How to Start a Career as a Transcriptionist and How to Get Experience

February 4, 2019

How to Start a Career as a Transcriptionist and How to Get Experience

Have you thought about ways to earn a stable flow of income while staying at home? If yes, then you may have come across transcriptions as one of the most popular and in-demand job that you can apply for. There is no shortage of job openings for any aspiring transcriber and you’ll find that the requirements needed for this type of work are usually just a working computer, earphones, and good internet connection. Nowadays, being a certified transcriber is much easier compared to the past since various associations that provide certifications now exist. However, once you start applying for the job, you'll notice that employers usually ask if you have experience as a transcriber or not. Moreover, your employer will test your typing speed, grammar mastery, and auditory skills — gauging your rank and pay grade from there. What then, if you have no experience? Don't fret. Even the best transcribers have to start somewhere.  Although, having ample knowledge about the business of transcriptions will certainly give you an edge on the competition.

You may be thinking that a transcriptionist ties closely to data-entry. While they may belong to the same premise, there is a unique difference. Data entry leans on transferring a written material to a better one, making it more readable and easier to understand, whereas transcriptionists works with a recording and transcribes audio to a written form. Transcriptionists are sought after as they save researchers, niche markets, and a wide range of other businesses, a significant amount of time by producing transcripts of meetings, conference calls, and interviews while they focus on more pressing matters.

Transcriptions can be divided into two separate business platforms: Human and Automated. Human transcriptions offer greater accuracy and quality due to their flexibility and ability to do research, though admittedly, they are slower and more costly compared to automated. On the other hand, automated transcriptions are great if a client requires a rush transcript. However, this risks the quality of the transcript which is why transcription services usually have proofreaders for voice-to-text cleanups. Since machine learning is still a developing technology, humans are still the better option when it comes to accurate transcriptions. In addition, multiple transcription services now offer rush transcripts for those with upcoming deadlines. Knowing the difference between the two is essential since it gives you a hindsight on what to expect for your first few transcription requests, especially if you decide to work for a transcription service.

As a beginning transcriber, starting with general transcription requests is highly recommended. These are usually interviews with very clear audio, with two people speaking in little to neutral accent. The topics in these requests are general in nature and does not include complex terms. An example of this would be interviews about product responses for market research. General transcription requests are great for building up your pace in transcribing and preparing your ear for the more challenging ones like legal and medical transcription. Unlike general transcripts, these are more difficult due to the number of complex terms you need to familiarize yourself with. This is especially apparent in medical transcription. On the other hand, when it comes to legal transcripts, services look for transcribers with a sharper ear who can handle multiple speakers and can catch every little utterance or nuance in the audio recording. Once again, it is highly recommended to start with general transcriptions so you can get a good grip on how things work as well as practice to get to median level, before tackling more challenging requests.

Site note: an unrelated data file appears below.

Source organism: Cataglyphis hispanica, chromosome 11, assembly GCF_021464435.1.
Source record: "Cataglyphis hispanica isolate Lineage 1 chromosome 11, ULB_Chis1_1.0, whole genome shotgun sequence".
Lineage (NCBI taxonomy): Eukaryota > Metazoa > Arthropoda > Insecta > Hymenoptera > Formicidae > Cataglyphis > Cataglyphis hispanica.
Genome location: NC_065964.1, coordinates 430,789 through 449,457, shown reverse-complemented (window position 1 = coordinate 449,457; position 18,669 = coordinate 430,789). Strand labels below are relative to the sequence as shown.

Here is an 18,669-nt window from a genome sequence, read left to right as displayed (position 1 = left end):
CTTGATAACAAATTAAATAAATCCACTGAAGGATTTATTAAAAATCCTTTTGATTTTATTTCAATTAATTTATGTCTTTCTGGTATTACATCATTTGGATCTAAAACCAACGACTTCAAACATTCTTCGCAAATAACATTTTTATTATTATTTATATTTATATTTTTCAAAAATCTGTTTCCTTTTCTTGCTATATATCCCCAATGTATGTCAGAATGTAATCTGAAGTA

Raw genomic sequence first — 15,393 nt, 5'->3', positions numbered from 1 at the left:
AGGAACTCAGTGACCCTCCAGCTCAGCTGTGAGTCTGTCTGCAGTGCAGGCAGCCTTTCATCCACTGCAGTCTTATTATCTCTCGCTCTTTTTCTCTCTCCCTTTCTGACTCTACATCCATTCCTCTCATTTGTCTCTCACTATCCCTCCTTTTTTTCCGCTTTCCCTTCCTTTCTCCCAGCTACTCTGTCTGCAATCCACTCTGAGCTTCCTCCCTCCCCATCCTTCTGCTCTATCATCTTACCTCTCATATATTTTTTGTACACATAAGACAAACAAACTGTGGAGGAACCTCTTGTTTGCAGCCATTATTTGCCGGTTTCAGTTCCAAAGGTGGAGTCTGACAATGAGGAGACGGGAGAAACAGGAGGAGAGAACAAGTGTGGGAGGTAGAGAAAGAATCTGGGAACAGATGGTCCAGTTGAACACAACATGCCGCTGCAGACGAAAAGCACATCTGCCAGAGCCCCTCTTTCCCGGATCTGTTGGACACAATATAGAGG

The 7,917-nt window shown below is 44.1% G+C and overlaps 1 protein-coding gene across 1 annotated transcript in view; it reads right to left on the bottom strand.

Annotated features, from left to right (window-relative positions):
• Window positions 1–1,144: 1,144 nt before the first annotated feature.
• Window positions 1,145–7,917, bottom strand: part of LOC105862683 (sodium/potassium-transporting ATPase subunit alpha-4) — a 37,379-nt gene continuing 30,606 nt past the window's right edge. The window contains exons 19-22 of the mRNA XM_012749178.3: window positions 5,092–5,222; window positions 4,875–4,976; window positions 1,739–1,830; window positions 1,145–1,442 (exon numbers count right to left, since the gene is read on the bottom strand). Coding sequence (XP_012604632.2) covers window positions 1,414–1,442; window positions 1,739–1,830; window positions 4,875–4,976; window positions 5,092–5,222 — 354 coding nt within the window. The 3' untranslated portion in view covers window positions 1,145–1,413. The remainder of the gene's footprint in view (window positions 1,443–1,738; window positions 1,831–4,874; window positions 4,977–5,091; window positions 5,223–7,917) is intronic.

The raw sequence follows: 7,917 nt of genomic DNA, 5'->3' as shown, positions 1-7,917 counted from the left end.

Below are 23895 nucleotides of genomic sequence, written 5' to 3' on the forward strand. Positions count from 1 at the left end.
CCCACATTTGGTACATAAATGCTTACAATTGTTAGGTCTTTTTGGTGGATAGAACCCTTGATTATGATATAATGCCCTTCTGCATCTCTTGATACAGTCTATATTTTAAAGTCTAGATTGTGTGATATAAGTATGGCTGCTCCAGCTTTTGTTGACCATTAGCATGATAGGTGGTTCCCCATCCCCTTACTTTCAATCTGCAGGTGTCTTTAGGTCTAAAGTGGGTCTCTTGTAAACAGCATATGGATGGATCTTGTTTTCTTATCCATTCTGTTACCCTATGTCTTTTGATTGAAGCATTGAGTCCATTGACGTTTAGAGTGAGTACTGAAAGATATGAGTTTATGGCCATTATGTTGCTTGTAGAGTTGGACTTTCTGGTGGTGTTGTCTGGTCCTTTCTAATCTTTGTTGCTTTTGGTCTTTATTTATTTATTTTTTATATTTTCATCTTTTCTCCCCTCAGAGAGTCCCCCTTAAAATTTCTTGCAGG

It is also advisable to take note of any terms you may come across. Even the best transcribers keep note of topics they have been assigned to and their experience with them, making the quality and timeliness of their transcripts stand above the rest. There are times that you'll be assigned cases with the same topic you've worked on before so not only will you find it much easier to transcribe it but you’ll also be able to finish them at a faster time frame. You may even find yourself enjoying a topic that was assigned to you. Since transcriptions can cover anything under the sun, you might get something that you are innately familiar with. Once you get the hang of it, you’ll get better and better in quality and speed. Many transcription services offer a reward system for transcribers who consistently put good and quality transcripts. That is why transcription work can become very lucrative for some freelancers.

Knowing your way around transcripts and familiarizing yourself with terms are the keys to starting your transcription work in the right places. Although, getting transcription experience is not as easy as it sounds and the science and art of transcribing has arguably a very steep learning curve due to the variety of topics you would come across. However, there are plenty of ways to build your experience and improve the quality of your transcripts regardless of varying difficulty. With enough practice and experience, you’ll eventually pave your way as a top-notch transcriber.

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